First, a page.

Step #5 – Lastly, water the soil slowly, allowing the water to soak into the ground before adding more. Subsequently, water it at least once per week so the root doesn’t get dry. You may also stake the plant to give it more stability and strength against wind.
Need help planting bare rootstock?
Let Levy’s Lawn & Landscaping help you transplant bare rootstocks that will grow into healthy and beautiful plants. Contact us today!
Fall Garden Cleanup
Many gardeners do not know the proper way to clean a fall garden, so they just overhaul the entire garden. But, here’s the thing: overhauling is a whole lot of work! Fortunately, we’ve figured out where to begin a fall garden clean up without having to take down everything. Keep reading to find out what we know.
Step #1 – Clear Out the Layers of Leaves
When you take one quick look at your garden, you most likely will see a bunch of leaf litter all over the place. This makes clearing out leaf litter the perfect place to start your fall garden cleanup. Of course, leaf debris can be beneficial for pollinators, but you do not want to have thick layers of leaves in your garden, as they tend to block out sunlight and trap too much water.
Step #2 – Remove Thatch Buildup
All things die, grasses too. After a while, your lush green grasses will begin to die, and this could be marked by the sharp change in color from green to yellow and, finally, brown. These dying grasses are known as thatch and must be removed to allow nutrients to reach growing plants/grasses’ roots.
Step #3 – Rid Your Garden of Weeds
For your plants to thrive, they need all the nutrients they can get. When weeds compete for these nutrients with them, the plants you want to keep may not survive the competition. So you do not spend resources on plants you do not have use for, get rid of them!
Step #4 – Make Your Waste Valuable
All the waste you’ve gathered in the form of leave litter, thatch, weed, and other organic matter can be deployed into making composts. When they decompose, they can serve as a rich nutrients source for your plants.
Need help cleaning up your fall garden and making your landscape beautiful? Reach out to us at Levy’s Lawn & Landscape today!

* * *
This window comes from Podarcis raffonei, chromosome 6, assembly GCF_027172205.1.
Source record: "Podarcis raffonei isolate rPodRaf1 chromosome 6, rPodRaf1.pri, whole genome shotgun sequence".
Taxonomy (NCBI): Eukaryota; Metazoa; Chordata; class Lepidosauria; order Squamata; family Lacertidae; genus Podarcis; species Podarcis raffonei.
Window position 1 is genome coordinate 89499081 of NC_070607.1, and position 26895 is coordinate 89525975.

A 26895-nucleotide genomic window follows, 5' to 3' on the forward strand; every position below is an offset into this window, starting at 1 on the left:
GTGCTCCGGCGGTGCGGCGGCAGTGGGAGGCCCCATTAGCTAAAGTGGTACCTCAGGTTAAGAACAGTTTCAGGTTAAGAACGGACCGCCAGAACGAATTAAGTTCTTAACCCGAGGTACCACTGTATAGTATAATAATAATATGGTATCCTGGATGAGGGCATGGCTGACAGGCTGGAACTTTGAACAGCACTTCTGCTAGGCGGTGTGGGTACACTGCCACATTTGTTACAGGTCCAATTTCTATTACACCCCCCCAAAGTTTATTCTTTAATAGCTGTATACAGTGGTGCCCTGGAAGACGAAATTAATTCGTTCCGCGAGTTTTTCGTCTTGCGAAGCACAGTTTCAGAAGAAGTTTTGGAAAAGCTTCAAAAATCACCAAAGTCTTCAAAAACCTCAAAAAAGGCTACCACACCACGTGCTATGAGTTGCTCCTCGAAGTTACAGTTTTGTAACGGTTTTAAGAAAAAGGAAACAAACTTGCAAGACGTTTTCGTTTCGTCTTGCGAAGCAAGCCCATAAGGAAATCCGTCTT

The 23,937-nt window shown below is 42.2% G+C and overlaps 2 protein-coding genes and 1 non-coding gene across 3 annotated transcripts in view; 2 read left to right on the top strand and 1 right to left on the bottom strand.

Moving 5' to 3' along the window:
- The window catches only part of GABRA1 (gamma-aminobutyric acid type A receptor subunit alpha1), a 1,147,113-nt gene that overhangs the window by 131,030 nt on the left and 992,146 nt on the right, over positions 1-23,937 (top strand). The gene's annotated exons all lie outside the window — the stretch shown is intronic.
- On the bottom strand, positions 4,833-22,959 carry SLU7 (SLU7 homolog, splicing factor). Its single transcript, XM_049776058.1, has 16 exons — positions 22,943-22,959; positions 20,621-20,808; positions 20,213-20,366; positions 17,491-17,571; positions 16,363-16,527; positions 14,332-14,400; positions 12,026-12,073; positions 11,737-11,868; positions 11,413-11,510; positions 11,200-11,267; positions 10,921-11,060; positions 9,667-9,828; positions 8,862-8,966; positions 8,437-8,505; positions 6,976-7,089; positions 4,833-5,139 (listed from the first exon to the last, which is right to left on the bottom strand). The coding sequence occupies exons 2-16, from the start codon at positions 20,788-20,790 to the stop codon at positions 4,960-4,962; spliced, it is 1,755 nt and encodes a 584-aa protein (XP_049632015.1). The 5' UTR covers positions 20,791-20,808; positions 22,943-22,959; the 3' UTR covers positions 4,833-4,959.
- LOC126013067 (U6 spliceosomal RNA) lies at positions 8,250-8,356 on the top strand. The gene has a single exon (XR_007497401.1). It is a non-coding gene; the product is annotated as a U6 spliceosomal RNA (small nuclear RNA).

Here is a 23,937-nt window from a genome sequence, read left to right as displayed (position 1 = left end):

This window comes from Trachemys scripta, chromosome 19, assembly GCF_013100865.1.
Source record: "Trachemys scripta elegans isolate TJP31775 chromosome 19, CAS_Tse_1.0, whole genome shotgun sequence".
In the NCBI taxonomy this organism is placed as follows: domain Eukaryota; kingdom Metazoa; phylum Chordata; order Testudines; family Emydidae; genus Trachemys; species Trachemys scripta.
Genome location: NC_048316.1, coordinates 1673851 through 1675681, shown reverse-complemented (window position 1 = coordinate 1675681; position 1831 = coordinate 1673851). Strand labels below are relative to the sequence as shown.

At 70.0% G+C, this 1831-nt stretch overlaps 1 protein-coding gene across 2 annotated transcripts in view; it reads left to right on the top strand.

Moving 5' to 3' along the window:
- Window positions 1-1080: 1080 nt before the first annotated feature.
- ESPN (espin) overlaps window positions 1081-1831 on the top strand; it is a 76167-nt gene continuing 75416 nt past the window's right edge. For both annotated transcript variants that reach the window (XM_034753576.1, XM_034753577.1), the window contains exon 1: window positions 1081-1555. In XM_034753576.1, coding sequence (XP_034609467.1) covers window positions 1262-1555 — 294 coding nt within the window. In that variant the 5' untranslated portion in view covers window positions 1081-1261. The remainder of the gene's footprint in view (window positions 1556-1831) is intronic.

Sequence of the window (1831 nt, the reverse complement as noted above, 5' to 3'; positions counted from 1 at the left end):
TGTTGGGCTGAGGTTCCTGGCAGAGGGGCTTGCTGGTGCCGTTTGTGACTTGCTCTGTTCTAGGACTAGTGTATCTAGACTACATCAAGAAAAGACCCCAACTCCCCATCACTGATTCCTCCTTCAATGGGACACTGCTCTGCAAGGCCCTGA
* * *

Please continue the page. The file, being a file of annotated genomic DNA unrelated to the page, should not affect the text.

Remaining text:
Do you want a beautiful spring garden bursting with beautiful colors? Well, don’t wait until spring is almost here to get started. There are so many flowers you can plant in the fall to get a colorful early spring garden. Here’s a list:
1. Dwarf Iris
Also known as Iris reticulata, this plant is an absolute favorite! Its rich blue flowers start to bloom in early spring, giving your garden a boisterous royal look. Plant them now with full exposure to sunlight for a colorful spring bloom.
These plants stand out in your garden like the beauty queens that they are. They have long stems with bright-colored flowers that appear in a ball shape. Like the Dwarf Iris, growing Allium in the full glow of the sun helps them bloom beautifully.
Nothing announces the arrival of spring like Daffodils. The beautiful thing about Daffodils is that they cater to whatever needs you to want them to, from size to scent. You can get tall, scented species if you fancy those or unscented species with your preferred height.
4. Bleeding Heart
If you consider yourself an old soul, the Bleeding Heart will make a great addition to your spring garden. The plant produces heart-shaped white or pink flowers with arching stems that will truly add beauty to your landscape.
Scilla plants look weak, but in truth, they are tough and can thrive in rock gardens. They come in various colors, including pink, violet, white, and blue. If you need a mix of different beautiful colors for your garden, come spring, you should consider planting a Scilla this fall.
What is a garden without brightly-colored butterflies? To attract butterflies that serve as pollinators, you should add this plant to your spring garden. Salvia blooms are not only beautifully colored but also attractive to butterflies.
For more ideas on what to plant in fall for a colorful spring, or need help planting, you can contact us at Levy’s Lawn & Landscape today!